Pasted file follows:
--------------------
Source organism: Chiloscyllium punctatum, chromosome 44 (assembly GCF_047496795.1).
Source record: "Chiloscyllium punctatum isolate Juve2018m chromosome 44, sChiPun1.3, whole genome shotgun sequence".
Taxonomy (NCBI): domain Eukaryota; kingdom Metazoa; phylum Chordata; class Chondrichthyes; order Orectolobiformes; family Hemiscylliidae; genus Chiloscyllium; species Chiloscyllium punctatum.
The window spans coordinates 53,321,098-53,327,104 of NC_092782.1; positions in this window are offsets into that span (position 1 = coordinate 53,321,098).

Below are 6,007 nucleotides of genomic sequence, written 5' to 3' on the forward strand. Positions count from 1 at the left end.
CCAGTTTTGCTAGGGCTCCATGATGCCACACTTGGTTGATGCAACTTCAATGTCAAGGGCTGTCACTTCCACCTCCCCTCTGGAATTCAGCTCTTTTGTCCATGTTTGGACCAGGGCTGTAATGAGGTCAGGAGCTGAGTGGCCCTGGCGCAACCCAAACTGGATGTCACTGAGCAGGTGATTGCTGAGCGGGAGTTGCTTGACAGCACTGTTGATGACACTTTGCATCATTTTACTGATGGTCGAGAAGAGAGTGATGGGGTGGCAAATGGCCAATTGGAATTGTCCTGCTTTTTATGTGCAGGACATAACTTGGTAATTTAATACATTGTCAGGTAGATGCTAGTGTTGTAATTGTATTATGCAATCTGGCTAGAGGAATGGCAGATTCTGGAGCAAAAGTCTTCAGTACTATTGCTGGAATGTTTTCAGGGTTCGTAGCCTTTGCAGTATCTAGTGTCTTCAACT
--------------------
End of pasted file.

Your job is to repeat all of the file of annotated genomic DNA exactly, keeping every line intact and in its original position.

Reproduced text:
Source organism: Chiloscyllium punctatum, chromosome 44 (assembly GCF_047496795.1).
Source record: "Chiloscyllium punctatum isolate Juve2018m chromosome 44, sChiPun1.3, whole genome shotgun sequence".
Taxonomy (NCBI): domain Eukaryota; kingdom Metazoa; phylum Chordata; class Chondrichthyes; order Orectolobiformes; family Hemiscylliidae; genus Chiloscyllium; species Chiloscyllium punctatum.
The window spans coordinates 53,321,098-53,327,104 of NC_092782.1; positions in this window are offsets into that span (position 1 = coordinate 53,321,098).

Below are 6,007 nucleotides of genomic sequence, written 5' to 3' on the forward strand. Positions count from 1 at the left end.
CCAGTTTTGCTAGGGCTCCATGATGCCACACTTGGTTGATGCAACTTCAATGTCAAGGGCTGTCACTTCCACCTCCCCTCTGGAATTCAGCTCTTTTGTCCATGTTTGGACCAGGGCTGTAATGAGGTCAGGAGCTGAGTGGCCCTGGCGCAACCCAAACTGGATGTCACTGAGCAGGTGATTGCTGAGCGGGAGTTGCTTGACAGCACTGTTGATGACACTTTGCATCATTTTACTGATGGTCGAGAAGAGAGTGATGGGGTGGCAAATGGCCAATTGGAATTGTCCTGCTTTTTATGTGCAGGACATAACTTGGTAATTTAATACATTGTCAGGTAGATGCTAGTGTTGTAATTGTATTATGCAATCTGGCTAGAGGAATGGCAGATTCTGGAGCAAAAGTCTTCAGTACTATTGCTGGAATGTTTTCAGGGTTCGTAGCCTTTGCAGTATCTAGTGTCTTCAACT